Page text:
Like a river meandering through the countryside, healthcare reform has been full of twists and turns. This article takes a look at what has been implemented so far as well as future mandates and reforms.
2010 – Reform Passes Causing Immediate Changes
In 2010, the new healthcare reform laws were passed; and with them, some abrupt changes took place. The impact was felt by some, but subtle to others. Here is a list of the numerous requirements:
- Restrictions on annual limits on essential health benefits
- Prohibition of lifetime limits on essential health benefits
- Inclusion of preventative health services
- Dependent coverage for children until age 26
- Tax-free coverage to children through the end of the year in which they turn 26
- No pre-existing condition exclusion for those under age 19
- Prohibition against rescission of coverage
- Special patient protections on provider networks such as the ability to choose any primary care doctor and coverage for emergency services
- New insurance claim appeals process and external review requirements
- Non-discrimination rules for insured plans, health programs and activities
- Additional protections for whistle-blowers
- An early retiree reinsurance program
- Temporary high-risk pool insurance
- Small business healthcare tax credit
- A quality of care reporting requirement for insurance carriers
- Transparency in coverage reporting and cost-sharing disclosures
2011 – Changes to Consumer-Driven Healthcare Plans
The changes implemented in 2011 related mostly to Consumer Driven Healthcare Plans, but there were a couple of changes for insurance carriers too.
- Increased penalty tax for non-qualified HSA and MSA withdrawals from 10% to 20%
- Over the counter medications without a prescription no longer eligible for reimbursement in consumer driven health plans
- Implementation of simple cafeteria plans
- Establishment of minimum medical loss ratios
- Increase scrutiny of Health Insurance rate increases
2012 – A Few Employer Changes
2012 brought forth changes with a direct impact on employers. The changes required further reporting and dissemination of information.
- Establishment of Patient Centered Outcomes Research fees (PCORi)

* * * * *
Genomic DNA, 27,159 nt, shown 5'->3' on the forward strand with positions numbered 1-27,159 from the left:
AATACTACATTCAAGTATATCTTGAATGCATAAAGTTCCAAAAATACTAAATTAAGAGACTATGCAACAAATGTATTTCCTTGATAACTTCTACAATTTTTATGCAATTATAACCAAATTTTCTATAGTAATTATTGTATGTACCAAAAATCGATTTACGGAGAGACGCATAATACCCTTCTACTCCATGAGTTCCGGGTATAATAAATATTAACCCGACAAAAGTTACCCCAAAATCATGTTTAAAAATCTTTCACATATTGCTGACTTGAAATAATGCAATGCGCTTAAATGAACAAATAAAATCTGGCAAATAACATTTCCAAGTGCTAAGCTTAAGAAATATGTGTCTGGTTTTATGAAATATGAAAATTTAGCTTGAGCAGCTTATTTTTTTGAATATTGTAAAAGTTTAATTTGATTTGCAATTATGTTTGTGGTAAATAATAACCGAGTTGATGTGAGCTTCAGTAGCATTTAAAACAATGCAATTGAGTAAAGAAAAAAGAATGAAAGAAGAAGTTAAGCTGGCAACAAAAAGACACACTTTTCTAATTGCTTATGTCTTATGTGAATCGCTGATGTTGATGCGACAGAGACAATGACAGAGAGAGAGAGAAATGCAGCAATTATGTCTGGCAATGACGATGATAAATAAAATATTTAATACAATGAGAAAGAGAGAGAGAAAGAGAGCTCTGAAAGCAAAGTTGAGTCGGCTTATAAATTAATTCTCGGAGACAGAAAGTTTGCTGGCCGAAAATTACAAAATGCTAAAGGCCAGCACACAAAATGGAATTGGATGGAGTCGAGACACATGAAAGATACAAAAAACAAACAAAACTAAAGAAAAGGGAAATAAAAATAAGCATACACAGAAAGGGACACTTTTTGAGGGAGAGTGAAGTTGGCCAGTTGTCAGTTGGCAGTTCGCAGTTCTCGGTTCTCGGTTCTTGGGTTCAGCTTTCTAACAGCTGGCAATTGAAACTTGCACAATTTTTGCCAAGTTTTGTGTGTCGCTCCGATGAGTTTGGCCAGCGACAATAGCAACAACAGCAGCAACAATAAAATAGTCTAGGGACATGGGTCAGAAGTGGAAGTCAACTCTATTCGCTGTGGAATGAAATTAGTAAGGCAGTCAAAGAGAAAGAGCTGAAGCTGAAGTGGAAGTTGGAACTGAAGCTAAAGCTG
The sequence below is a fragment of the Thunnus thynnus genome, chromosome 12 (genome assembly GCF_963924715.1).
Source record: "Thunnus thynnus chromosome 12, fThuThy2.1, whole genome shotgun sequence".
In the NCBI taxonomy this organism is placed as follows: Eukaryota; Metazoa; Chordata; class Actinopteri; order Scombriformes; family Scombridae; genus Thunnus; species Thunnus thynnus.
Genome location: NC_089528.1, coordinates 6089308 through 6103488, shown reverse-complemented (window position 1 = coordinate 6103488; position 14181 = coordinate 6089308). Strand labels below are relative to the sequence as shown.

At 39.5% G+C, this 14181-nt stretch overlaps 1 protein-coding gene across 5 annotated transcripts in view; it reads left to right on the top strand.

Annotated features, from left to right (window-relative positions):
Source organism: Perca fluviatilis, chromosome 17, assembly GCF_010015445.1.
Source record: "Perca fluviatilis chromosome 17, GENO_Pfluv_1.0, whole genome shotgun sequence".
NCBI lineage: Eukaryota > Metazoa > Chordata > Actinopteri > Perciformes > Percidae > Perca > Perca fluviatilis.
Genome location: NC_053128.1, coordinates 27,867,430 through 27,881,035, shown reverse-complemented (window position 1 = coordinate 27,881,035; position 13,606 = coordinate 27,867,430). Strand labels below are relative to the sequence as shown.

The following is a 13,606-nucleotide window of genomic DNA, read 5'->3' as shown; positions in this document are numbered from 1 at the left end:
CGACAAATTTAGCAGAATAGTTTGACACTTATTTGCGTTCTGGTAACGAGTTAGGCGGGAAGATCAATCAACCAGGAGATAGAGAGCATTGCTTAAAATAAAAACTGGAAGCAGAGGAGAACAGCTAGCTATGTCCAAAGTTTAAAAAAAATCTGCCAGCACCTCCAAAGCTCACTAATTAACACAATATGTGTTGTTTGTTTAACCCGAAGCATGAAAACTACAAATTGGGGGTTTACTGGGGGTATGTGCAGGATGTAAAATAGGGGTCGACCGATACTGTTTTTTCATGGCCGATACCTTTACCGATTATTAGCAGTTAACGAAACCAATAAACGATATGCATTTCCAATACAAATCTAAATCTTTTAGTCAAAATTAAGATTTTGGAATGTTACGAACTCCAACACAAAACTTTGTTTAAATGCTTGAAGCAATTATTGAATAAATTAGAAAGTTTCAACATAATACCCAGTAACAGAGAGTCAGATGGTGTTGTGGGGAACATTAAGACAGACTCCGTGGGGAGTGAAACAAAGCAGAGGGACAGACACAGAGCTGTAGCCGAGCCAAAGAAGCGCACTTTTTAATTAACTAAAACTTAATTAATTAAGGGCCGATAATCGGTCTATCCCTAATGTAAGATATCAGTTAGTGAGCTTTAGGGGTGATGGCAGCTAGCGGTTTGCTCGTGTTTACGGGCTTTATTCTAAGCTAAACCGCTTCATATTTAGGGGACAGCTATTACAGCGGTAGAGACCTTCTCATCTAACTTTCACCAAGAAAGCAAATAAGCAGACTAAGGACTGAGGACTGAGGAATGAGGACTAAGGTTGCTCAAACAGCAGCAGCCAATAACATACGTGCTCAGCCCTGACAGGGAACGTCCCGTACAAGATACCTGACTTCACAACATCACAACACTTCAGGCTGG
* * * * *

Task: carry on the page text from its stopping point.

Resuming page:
- Requirement of the dissemination of Summary of Benefits and Coverage statements
- W-2 reporting of employer-sponsored health coverage costs
2013 – Impactful Consumer Changes
There are a few more light changes in 2013, but the impact for consumers is pronounced.
- $2,500 cap on healthcare FSA contributions
- Deductions allowed for medical expenses exceeding 7.5% of Adjusted Gross Income raised to 10%
- Employer requirement to provide Notice of Exchange
- New HIPAA electronic transactions and operating rules
2014 – Sweeping Employer Changes!
The real teeth of healthcare reform comes in 2014. These sweeping changes will forever alter the healthcare market as we know it. Some of these changes have been highly publicized, but some could be easily overlooked. It is imperative for employers to have a firm understanding of the new requirements.
- Establishment of state and/or federal Health Insurance Marketplaces (formerly called Health Insurance Exchange)
- Prohibition of annual limits on essential health benefits
- Maximum deductible limits of $2,000 for single coverage and $4,000 for family coverage (currently only applies to small group plans, but this will likely expand to all health plans)
- Out of pocket maximum limits of $6,250 for single coverage and $12,500 for family coverage (applies to ALL health plans and is annually indexed)
- Prohibition on preexisting coverage exclusions for all ages
- Automatic enrollment requirement (once further guidance issued)
- Required coverage for individuals participating in clinical trials
- No waiting periods longer than 90 days
- Guaranteed availability and renewability of coverage
- Nondiscrimination against healthcare providers and health status
- Employer reporting of Health Insurance coverage to IRS
- Annual fee on health insurers ($8 billion in 2014)
- Reinsurance fees charged to health insurers and employers who self-insure (approximately $64 per member, 2014 – 2016)
- Pay or play employer penalties ($2,000 for all full-time employees minus the first 30 employees for not offering insurance, $3,000 per employee who obtains exchange subsidy for unaffordable insurance)
- Pay or play individual penalty (greater of $95 or 1% of income in 2014. Increases in subsequent years)
Between 2015 and 2017, there will be a stay of new regulations.
2018 – “Cadillac tax”
In 2018, an excise tax will be applied to high cost health coverage.
Click to Download a copy of the Healthcare Reform Timeline.